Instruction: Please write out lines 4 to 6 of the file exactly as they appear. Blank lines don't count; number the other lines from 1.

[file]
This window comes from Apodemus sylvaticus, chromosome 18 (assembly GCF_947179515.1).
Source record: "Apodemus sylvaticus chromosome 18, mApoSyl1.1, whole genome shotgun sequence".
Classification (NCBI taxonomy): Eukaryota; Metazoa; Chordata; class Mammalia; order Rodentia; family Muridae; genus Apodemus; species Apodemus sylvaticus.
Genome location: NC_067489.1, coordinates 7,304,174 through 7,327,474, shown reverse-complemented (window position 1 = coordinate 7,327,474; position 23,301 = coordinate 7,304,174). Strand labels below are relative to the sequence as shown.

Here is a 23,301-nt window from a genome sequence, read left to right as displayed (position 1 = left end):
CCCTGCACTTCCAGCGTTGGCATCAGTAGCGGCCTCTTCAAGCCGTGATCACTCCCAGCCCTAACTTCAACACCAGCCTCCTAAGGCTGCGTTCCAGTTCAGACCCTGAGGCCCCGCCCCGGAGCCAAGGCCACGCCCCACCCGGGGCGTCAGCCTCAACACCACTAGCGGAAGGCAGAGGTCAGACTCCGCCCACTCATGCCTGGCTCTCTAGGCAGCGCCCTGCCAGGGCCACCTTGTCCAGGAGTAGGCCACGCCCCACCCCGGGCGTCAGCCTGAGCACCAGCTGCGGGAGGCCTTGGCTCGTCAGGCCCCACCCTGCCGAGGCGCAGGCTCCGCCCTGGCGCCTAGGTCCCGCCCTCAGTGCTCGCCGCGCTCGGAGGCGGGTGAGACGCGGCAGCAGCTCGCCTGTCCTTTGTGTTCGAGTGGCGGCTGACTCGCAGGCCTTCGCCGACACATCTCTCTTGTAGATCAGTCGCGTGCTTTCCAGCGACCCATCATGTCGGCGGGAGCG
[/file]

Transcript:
Genome location: NC_067489.1, coordinates 7,304,174 through 7,327,474, shown reverse-complemented (window position 1 = coordinate 7,327,474; position 23,301 = coordinate 7,304,174). Strand labels below are relative to the sequence as shown.

Here is a 23,301-nt window from a genome sequence, read left to right as displayed (position 1 = left end):
CCCTGCACTTCCAGCGTTGGCATCAGTAGCGGCCTCTTCAAGCCGTGATCACTCCCAGCCCTAACTTCAACACCAGCCTCCTAAGGCTGCGTTCCAGTTCAGACCCTGAGGCCCCGCCCCGGAGCCAAGGCCACGCCCCACCCGGGGCGTCAGCCTCAACACCACTAGCGGAAGGCAGAGGTCAGACTCCGCCCACTCATGCCTGGCTCTCTAGGCAGCGCCCTGCCAGGGCCACCTTGTCCAGGAGTAGGCCACGCCCCACCCCGGGCGTCAGCCTGAGCACCAGCTGCGGGAGGCCTTGGCTCGTCAGGCCCCACCCTGCCGAGGCGCAGGCTCCGCCCTGGCGCCTAGGTCCCGCCCTCAGTGCTCGCCGCGCTCGGAGGCGGGTGAGACGCGGCAGCAGCTCGCCTGTCCTTTGTGTTCGAGTGGCGGCTGACTCGCAGGCCTTCGCCGACACATCTCTCTTGTAGATCAGTCGCGTGCTTTCCAGCGACCCATCATGTCGGCGGGAGCG